REVIEW: Joakim, Samurai

Samurai, the new release from Parisian DJ and producer Joakim Bouaziz (out via Tigersushi), is a free-spirited, deeply satisfying trip through an assortment of musical styles, from funk to krautrock, traditional folk sounds and cool, acid ambience. It is a bold, original and consistently surprising album, shifting in tone and mood from track to track, but which somehow remains brilliantly, eclectically coherent.

Whether self-consciously evoking ‘spiritual’ sounds on “Green Echo Mecha” and then immediately subverting them with the escalating fury of “Cannibal Pastore” – or whether stretching the tonal possibilities of the album to encompass moments of exuberance (“Mind Bent”) and deep melancholy (“Not Because You’re Sad”) – Samurai is a constantly challenging and thought-provoking listen that makes an art of playing with the listener’s expectations over the course of its 13 tracks.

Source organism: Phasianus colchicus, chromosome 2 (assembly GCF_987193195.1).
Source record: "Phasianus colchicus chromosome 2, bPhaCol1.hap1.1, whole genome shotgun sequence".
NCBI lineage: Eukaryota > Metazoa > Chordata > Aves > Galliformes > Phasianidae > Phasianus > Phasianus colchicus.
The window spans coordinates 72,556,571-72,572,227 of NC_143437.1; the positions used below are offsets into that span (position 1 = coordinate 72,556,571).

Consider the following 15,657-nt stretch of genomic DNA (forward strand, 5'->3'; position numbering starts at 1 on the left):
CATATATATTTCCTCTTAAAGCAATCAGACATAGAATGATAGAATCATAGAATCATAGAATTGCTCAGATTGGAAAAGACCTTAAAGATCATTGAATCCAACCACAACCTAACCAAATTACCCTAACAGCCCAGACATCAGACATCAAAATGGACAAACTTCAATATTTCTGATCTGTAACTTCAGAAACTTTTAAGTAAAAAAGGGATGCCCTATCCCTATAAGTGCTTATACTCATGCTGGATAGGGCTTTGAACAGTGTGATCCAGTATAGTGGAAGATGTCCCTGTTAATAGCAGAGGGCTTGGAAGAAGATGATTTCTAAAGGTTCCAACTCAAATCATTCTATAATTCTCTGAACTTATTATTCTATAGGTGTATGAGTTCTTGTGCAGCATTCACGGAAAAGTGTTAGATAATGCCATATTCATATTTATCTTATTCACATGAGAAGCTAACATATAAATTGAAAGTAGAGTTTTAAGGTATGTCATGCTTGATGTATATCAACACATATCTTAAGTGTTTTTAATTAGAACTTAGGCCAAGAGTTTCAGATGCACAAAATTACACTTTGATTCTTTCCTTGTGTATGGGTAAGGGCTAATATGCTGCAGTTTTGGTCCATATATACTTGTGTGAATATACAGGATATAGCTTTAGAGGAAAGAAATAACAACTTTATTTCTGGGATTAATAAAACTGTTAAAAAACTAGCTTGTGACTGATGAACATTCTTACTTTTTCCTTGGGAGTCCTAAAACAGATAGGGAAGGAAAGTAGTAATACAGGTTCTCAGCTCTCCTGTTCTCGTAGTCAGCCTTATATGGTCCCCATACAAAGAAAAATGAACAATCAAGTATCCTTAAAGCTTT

It is an album that celebrates experimentalism as it concerns form, composition and experience as much as it does to sound; a fittingly iconoclastic effort from the musician who told us that, “Every genre has its own musical qualities, and conveys its own specific emotions, philosophy and references. My goal is to try to create new languages through combinations, new genres through those mixes – a bit like an alchemist.”

Samurai is out now via Tigersushi.

Here is the full tracklist:

In The Beginning
Late Night New City
Green Echo Mecha
Cannibale Pastorale
Through The Prospect Park Arch
Time Is Wrong
Mind Bent
Not Because You’re Sad